Step one: If you have not done so already, open the page where you can search for questions from the Scottish Social Attitudes (SSA) survey. Open in a new tab (either by right clicking on the link to see an option for this or on a Mac pressing ‘cmd’ and click) so you can easily keep looking back at these instructions.
Explore the Scottish Social Attitudes survey
Step two: Search for and click on a question in which you are interested (see more detailed guidance on the search facility below if you need this). The overall results for each year in which that question was asked will be displayed.
Tip – If a survey question has been asked more than once this will show as a line graph, as this is the ideal format for visualising change over time. Questions that have only been asked once will show as a bar chart. But you can ask for any question to be displayed as a bar chart or a table of figures by selecting the appropriate tabs immediately above the graph.
Step three: Scroll down to the ‘Explore’ panel. Here you will find ‘See these data broken down by’, followed by a drop down menu. This menu is a list, grouped by topic, of all the SSA questions for which data are available. Choose one of those questions, and hit ‘Go’.
Tip – At this point you will see two charts displayed. The top one will feature the original question you chose, the second one further down the page will feature the responses to this question broken down by the second variable you chose.
Step four: The results you can see now (in the lower graph on the page) will be the combined results for all the years in which both questions were asked. If you would prefer to see results for a particular year, you will see a second drop-down menu that allows you to do this. Example of how you might analyse SSA data
Let us say, for example, you wanted to see whether younger people are keener on independence than older people. First of all you would scroll down or use the search facility to find the question, ‘How Scotland should be governed (five response categories collapsed to three)’. You are then presented with a line chart of the answers to this question given by everyone in each year – and underneath a panel with the word ‘Explore’. Select ‘Age group’ from the menu and hit ‘Go’.
That creates a bar chart that shows for all SSA surveys combined what proportion of each age group has supported independence, devolution and no parliament at all. So, for example when it says that 35% of 18-24 year olds support independence, that means that 35% of all the 18-24 year olds ever interviewed by SSA have said they wanted Scotland to be an independent country.
You might, however, want to see the results just for 2012. If you click on the second drop-down menu bar that has now appeared in the Explore panel, choose 2012 and click Go. You will now see what each age group said in that year alone – and that amongst 18-24 year olds 31% supported independence. If you would then like to compare 2012 with an earlier year you can download the 2012 data (a download icon gives you various options for doing so) and then just change the year from 2012 to an earlier year. Or alternatively open a second tab and display the results for the earlier year in that.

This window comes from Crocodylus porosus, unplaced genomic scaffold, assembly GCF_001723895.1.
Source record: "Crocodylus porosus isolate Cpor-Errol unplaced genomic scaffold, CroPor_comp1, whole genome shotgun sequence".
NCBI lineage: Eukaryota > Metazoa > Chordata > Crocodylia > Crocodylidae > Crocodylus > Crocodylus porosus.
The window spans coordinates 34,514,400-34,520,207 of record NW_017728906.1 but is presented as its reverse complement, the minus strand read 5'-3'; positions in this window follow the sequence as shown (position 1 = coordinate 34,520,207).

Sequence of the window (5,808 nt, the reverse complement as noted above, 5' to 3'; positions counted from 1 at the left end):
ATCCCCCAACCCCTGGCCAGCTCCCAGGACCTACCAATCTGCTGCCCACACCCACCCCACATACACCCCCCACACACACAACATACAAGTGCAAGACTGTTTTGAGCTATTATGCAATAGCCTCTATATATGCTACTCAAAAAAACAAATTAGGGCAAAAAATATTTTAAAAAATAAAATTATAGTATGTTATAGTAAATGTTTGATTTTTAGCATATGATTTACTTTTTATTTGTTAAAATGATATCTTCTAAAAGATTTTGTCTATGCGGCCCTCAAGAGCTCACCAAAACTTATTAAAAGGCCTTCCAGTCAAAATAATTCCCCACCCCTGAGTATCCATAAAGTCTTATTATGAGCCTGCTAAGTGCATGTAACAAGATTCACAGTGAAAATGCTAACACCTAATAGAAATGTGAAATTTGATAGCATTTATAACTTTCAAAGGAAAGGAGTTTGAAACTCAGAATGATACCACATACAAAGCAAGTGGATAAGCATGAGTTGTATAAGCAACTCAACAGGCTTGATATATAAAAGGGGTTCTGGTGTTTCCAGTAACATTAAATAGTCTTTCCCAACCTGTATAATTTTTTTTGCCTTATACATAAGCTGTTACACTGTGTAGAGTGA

Note that all the results can be displayed as tables as well as displayed as bars.
Removing data from your analysis
If there are particular demographic or response categories in a bar chart in which you are less interested, you can remove these to focus on the ones that do interest you. Just click on the legend of the category(ies) you wish to remove. Note that the remaining data will not be affected by doing this.
It is also possible to remove the responses of those who said ‘Don’t Know’ or ‘Refused’ entirely from the calculations. You can do this by selecting ‘Remove Don’t Know responses’ and you will see the remaining figures adjust accordingly.
Where to find data on WhatScotlandThinks.org
If you are only interested in looking at Scottish Social Attitudes findings, the ideal place to start is our page that only features questions from the survey.
However, you can also search our collection of all Scottish poll and survey data from 2007 and you will find questions from the Scottish Social Attitudes survey integrated into this broader search. It is not possible to break down the results from surveys other than SSA but the facility will still be available for any Scottish Social Attitudes questions you come across.
There are two main methods for searching for data on this site. One option is to type keywords into the search box. You will be presented with a list of suggested survey or poll questions that fit your search criteria in a drop-down list, or you can press ‘Go’ to see the full list. The second option is to filter using the options at the left hand side.
Both of these methods of searching for data – that is both keyword search and filtering – are available on both the SSA and full opinion polls search pages.
It may be there is particular topic in which you are interested – for example, referendum voting intention or attitudes to devolution. If this is the case, simply click on the relevant Topic page from the Homepage and you will be presented with all the polling and survey data as well as blogs relating to that Topic.
Alternatively, you can just browse the full list questions on either SSA or full question search pages. The questions are ordered by the most popular on the site so politically relevant or recent findings are often near the top of the list.